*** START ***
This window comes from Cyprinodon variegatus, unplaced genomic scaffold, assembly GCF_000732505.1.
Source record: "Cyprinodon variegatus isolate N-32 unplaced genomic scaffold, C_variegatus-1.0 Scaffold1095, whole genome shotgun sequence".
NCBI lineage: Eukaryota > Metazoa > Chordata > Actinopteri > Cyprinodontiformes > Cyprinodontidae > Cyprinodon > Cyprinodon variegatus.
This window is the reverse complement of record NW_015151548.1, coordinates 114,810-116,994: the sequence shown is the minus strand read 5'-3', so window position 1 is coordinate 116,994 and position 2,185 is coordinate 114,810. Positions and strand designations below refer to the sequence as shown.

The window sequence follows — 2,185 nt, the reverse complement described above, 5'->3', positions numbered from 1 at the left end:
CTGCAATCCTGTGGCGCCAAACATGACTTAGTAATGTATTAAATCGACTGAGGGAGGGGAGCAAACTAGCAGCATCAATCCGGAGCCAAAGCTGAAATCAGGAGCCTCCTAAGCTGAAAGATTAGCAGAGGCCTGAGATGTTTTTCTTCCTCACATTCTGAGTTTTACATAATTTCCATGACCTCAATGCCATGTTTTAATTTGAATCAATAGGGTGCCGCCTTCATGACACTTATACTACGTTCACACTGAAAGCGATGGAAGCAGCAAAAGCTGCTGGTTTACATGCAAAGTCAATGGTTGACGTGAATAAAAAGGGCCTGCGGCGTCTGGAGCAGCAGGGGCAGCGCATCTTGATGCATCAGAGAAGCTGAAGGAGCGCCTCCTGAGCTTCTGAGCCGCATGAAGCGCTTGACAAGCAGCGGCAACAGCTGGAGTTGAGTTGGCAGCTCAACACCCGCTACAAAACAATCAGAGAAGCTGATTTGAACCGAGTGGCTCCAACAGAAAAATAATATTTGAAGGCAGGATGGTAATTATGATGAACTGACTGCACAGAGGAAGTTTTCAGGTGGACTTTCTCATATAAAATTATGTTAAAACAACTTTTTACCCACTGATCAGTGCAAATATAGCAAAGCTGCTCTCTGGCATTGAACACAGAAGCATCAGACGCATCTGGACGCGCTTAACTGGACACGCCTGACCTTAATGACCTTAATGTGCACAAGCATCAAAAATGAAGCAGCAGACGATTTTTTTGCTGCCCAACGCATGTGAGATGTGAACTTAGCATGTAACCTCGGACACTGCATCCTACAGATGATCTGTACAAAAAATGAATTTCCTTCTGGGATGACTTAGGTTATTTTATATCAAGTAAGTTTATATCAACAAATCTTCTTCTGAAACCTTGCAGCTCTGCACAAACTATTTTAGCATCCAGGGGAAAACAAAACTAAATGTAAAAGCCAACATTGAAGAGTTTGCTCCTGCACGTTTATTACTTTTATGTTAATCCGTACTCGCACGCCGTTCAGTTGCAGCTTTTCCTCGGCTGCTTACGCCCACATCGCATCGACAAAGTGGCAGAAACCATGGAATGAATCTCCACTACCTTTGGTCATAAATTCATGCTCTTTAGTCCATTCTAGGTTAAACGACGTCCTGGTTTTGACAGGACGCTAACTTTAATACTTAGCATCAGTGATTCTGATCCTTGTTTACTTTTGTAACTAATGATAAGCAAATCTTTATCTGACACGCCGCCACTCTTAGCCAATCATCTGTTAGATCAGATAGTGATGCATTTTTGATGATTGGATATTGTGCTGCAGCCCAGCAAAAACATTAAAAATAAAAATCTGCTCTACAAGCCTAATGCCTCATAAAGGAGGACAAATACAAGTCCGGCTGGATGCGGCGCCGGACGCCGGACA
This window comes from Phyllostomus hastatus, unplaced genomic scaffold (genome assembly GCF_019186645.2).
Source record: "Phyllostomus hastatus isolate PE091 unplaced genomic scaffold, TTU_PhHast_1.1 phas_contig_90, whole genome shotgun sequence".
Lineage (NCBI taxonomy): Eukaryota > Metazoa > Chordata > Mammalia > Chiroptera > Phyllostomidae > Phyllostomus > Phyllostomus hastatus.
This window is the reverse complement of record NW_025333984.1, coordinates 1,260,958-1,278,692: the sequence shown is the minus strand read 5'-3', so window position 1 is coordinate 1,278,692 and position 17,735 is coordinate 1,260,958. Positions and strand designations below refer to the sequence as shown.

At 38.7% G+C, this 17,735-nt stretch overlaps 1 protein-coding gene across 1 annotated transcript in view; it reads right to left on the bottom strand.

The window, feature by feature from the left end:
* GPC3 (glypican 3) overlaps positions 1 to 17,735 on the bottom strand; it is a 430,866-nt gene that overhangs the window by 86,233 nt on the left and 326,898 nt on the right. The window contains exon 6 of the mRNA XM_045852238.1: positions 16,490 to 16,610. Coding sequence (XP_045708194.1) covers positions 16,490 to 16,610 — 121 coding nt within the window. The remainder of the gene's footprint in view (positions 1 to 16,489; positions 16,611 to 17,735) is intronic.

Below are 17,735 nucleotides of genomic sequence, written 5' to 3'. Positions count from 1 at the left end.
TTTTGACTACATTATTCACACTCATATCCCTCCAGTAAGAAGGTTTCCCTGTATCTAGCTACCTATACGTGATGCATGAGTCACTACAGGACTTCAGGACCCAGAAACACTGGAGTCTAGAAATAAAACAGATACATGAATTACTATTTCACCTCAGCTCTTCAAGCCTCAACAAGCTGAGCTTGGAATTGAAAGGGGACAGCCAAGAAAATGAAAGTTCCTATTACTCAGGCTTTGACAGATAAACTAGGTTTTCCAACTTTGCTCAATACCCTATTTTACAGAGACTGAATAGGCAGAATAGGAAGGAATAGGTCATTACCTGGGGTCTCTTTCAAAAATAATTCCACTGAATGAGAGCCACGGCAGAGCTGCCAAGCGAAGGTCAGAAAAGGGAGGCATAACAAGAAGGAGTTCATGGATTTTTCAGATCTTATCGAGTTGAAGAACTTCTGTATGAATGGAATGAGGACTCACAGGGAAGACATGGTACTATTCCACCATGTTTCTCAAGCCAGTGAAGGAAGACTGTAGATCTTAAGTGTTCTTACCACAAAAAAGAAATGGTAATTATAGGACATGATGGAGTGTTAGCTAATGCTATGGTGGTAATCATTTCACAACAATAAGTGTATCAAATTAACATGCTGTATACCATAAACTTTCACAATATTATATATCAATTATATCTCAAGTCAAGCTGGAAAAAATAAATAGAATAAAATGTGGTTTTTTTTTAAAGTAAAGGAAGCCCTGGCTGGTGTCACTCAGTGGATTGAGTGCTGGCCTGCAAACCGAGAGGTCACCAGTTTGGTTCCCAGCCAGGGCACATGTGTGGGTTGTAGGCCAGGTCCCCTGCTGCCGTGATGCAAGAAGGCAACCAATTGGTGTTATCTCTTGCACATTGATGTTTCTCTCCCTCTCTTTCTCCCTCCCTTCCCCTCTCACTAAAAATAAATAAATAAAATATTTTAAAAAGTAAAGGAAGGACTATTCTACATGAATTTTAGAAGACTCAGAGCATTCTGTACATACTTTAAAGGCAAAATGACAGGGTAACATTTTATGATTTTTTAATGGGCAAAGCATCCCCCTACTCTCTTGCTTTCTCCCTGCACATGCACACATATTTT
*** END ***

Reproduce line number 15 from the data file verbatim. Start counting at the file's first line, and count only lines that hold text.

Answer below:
TTTTGACTACATTATTCACACTCATATCCCTCCAGTAAGAAGGTTTCCCTGTATCTAGCTACCTATACGTGATGCATGAGTCACTACAGGACTTCAGGACCCAGAAACACTGGAGTCTAGAAATAAAACAGATACATGAATTACTATTTCACCTCAGCTCTTCAAGCCTCAACAAGCTGAGCTTGGAATTGAAAGGGGACAGCCAAGAAAATGAAAGTTCCTATTACTCAGGCTTTGACAGATAAACTAGGTTTTCCAACTTTGCTCAATACCCTATTTTACAGAGACTGAATAGGCAGAATAGGAAGGAATAGGTCATTACCTGGGGTCTCTTTCAAAAATAATTCCACTGAATGAGAGCCACGGCAGAGCTGCCAAGCGAAGGTCAGAAAAGGGAGGCATAACAAGAAGGAGTTCATGGATTTTTCAGATCTTATCGAGTTGAAGAACTTCTGTATGAATGGAATGAGGACTCACAGGGAAGACATGGTACTATTCCACCATGTTTCTCAAGCCAGTGAAGGAAGACTGTAGATCTTAAGTGTTCTTACCACAAAAAAGAAATGGTAATTATAGGACATGATGGAGTGTTAGCTAATGCTATGGTGGTAATCATTTCACAACAATAAGTGTATCAAATTAACATGCTGTATACCATAAACTTTCACAATATTATATATCAATTATATCTCAAGTCAAGCTGGAAAAAATAAATAGAATAAAATGTGGTTTTTTTTTAAAGTAAAGGAAGCCCTGGCTGGTGTCACTCAGTGGATTGAGTGCTGGCCTGCAAACCGAGAGGTCACCAGTTTGGTTCCCAGCCAGGGCACATGTGTGGGTTGTAGGCCAGGTCCCCTGCTGCCGTGATGCAAGAAGGCAACCAATTGGTGTTATCTCTTGCACATTGATGTTTCTCTCCCTCTCTTTCTCCCTCCCTTCCCCTCTCACTAAAAATAAATAAATAAAATATTTTAAAAAGTAAAGGAAGGACTATTCTACATGAATTTTAGAAGACTCAGAGCATTCTGTACATACTTTAAAGGCAAAATGACAGGGTAACATTTTATGATTTTTTAATGGGCAAAGCATCCCCCTACTCTCTTGCTTTCTCCCTGCACATGCACACATATTTT